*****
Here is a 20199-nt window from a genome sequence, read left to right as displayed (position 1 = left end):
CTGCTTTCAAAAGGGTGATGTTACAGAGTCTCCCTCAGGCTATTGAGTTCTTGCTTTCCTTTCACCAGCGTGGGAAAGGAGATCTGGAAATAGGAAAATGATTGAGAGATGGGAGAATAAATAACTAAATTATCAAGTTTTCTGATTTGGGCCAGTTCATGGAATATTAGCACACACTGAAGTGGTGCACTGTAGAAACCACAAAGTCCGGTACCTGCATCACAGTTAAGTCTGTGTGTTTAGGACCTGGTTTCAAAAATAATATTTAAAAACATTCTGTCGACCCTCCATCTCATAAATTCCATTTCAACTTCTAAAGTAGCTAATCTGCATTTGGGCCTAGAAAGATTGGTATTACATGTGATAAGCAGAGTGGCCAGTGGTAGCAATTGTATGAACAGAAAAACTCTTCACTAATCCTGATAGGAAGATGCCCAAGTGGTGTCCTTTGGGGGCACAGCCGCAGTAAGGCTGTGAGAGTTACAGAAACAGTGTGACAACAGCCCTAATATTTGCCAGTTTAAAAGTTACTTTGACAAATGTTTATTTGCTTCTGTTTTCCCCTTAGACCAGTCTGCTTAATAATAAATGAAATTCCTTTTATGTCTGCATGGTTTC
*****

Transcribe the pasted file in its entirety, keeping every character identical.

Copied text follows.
Here is a 20199-nt window from a genome sequence, read left to right as displayed (position 1 = left end):
CTGCTTTCAAAAGGGTGATGTTACAGAGTCTCCCTCAGGCTATTGAGTTCTTGCTTTCCTTTCACCAGCGTGGGAAAGGAGATCTGGAAATAGGAAAATGATTGAGAGATGGGAGAATAAATAACTAAATTATCAAGTTTTCTGATTTGGGCCAGTTCATGGAATATTAGCACACACTGAAGTGGTGCACTGTAGAAACCACAAAGTCCGGTACCTGCATCACAGTTAAGTCTGTGTGTTTAGGACCTGGTTTCAAAAATAATATTTAAAAACATTCTGTCGACCCTCCATCTCATAAATTCCATTTCAACTTCTAAAGTAGCTAATCTGCATTTGGGCCTAGAAAGATTGGTATTACATGTGATAAGCAGAGTGGCCAGTGGTAGCAATTGTATGAACAGAAAAACTCTTCACTAATCCTGATAGGAAGATGCCCAAGTGGTGTCCTTTGGGGGCACAGCCGCAGTAAGGCTGTGAGAGTTACAGAAACAGTGTGACAACAGCCCTAATATTTGCCAGTTTAAAAGTTACTTTGACAAATGTTTATTTGCTTCTGTTTTCCCCTTAGACCAGTCTGCTTAATAATAAATGAAATTCCTTTTATGTCTGCATGGTTTC